Technological changes can be magical, even at age 95

Last Sunday my son, Dave, who is a computer expert, was here and said, “I want to show you something.” And did he ever!

I had what was to me a magical experience. I spent about half an hour visiting with my granddaughter and her husband — in London. I could see their faces clearly on my 24-inch computer screen, their expressions, their laughter, their live presence. They could not see me because I did not have a camera, but they could hear me.

The computer software that makes this possible is called Skype. Probably everybody in America under 60, and most of those over that age, already know what it is. I didn’t.

Simply, it is a computer software system that allows people at their computers thousands of miles apart to have face to face conversations. And it is free.

Skype is not very old. It was founded in 2003 and already has 20 million users worldwide.

In my last column, I wrote about Santa’s magic. By the time we all understand worm holes, my magical experience will have become quite routine.

I don’t know whether my generation is the lucky one, or whether we have been seriously handicapped, living through the technological revolution.

The first time I heard music coming out of the air it was coming out of an oatmeal box. My dad and I were building our first radio. It was an oatmeal box, wound tightly with copper wire and operated with a needle on a crystal. Denver station KOA was playing saxophone music. That was magic to me at age 10.

Sunday, I chatted with Pamela in London and there was no oatmeal box involved. That was magic to me at 95.

That is technological advancement at a speed that is hard for my generation to absorb. That is the reason some of us say, “Give me the good old days,” and others are in the forefront of the change.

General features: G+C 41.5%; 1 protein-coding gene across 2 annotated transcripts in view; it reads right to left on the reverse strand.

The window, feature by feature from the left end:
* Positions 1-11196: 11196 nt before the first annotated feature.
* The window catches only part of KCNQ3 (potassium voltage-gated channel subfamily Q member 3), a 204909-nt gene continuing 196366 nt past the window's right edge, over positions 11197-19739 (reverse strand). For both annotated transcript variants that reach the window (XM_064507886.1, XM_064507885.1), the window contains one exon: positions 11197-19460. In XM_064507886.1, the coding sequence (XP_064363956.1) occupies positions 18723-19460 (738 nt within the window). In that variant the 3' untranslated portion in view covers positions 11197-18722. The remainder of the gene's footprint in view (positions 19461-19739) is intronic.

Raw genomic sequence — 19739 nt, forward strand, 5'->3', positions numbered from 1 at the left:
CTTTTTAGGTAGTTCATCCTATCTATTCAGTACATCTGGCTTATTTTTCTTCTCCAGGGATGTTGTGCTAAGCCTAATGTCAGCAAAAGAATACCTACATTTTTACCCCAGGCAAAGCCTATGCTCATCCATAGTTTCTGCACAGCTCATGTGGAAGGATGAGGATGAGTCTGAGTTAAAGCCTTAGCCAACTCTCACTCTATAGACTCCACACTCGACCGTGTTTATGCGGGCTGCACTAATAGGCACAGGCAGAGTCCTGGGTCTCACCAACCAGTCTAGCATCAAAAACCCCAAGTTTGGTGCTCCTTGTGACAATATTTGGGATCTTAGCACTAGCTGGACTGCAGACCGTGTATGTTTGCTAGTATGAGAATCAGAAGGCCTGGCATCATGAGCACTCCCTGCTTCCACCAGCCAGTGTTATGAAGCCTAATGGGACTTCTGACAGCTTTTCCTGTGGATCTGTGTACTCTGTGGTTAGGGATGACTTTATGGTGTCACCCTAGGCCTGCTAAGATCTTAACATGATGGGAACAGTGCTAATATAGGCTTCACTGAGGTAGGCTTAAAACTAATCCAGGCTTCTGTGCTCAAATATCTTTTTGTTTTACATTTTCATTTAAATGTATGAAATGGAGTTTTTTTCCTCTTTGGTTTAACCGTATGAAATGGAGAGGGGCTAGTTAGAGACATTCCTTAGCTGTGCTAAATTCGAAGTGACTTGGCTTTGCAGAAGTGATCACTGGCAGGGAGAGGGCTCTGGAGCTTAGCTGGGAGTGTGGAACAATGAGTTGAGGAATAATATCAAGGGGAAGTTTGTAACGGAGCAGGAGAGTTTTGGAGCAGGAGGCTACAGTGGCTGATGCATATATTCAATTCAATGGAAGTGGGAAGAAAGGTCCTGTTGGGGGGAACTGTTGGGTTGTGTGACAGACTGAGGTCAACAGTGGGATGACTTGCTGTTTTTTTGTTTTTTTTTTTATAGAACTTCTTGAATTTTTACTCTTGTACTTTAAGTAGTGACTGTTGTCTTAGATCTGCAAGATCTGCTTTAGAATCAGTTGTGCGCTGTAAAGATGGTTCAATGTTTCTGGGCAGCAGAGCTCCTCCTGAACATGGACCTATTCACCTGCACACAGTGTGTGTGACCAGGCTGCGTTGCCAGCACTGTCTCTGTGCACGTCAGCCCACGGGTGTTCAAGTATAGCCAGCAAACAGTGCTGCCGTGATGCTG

Skype, of course, is an infinitesimal piece of the spread of communication. But it is one more piece of knowledge for us to absorb fast. In the past, all kinds of change came slowly.

My favorite library story is about a Persian in the first century A.D. He traveled the desert, with 400 camels that bore his 117,000 volume library. And the camels were trained to walk in such a way that kept the books in alphabetical order.

The growth from that to the modern library, which has no camels, was over 2,000 years, which gave people time to adjust.

The cultural change that has accompanied the technological ones has tended to divide the generations.

Years ago, I went to Phoenix to visit my family. I took my Atari game to show to my grandson, who was then 4. Needless to say, he showed me how to improve my game. That was my first intergenerational lesson.

Now the young people (under 60) all have iPods and cell phones and the fancier iPhones and BlackBerries and other things that I had never even heard of until recent years. And they are tweeting and texting and blogging and posting on Facebook and talking via Skype.

Of course, many older people are expert in some or all of these things. I can use a computer, but am certainly not an expert. When I get in trouble, I yell for help. But I am quite familiar with one program that most younger people are probably not. It is called Zoom, and it can make the letters on the screen big enough that I can read them.

And that brings up the problems that we older people have with the technical revolution, with everything moving so fast. Most of us have some loss of hearing and seeing.  And many of us simply lack the energy or desire or health to learn all the new stuff that is filling our kids with enthusiasm. That means we are missing out on a lot of what is going on in the world.

In spite of the speed of what is going on around us, I hope we will try to keep up a little bit. Youth’s world is our world, too. And we still can be enchanted by magic.


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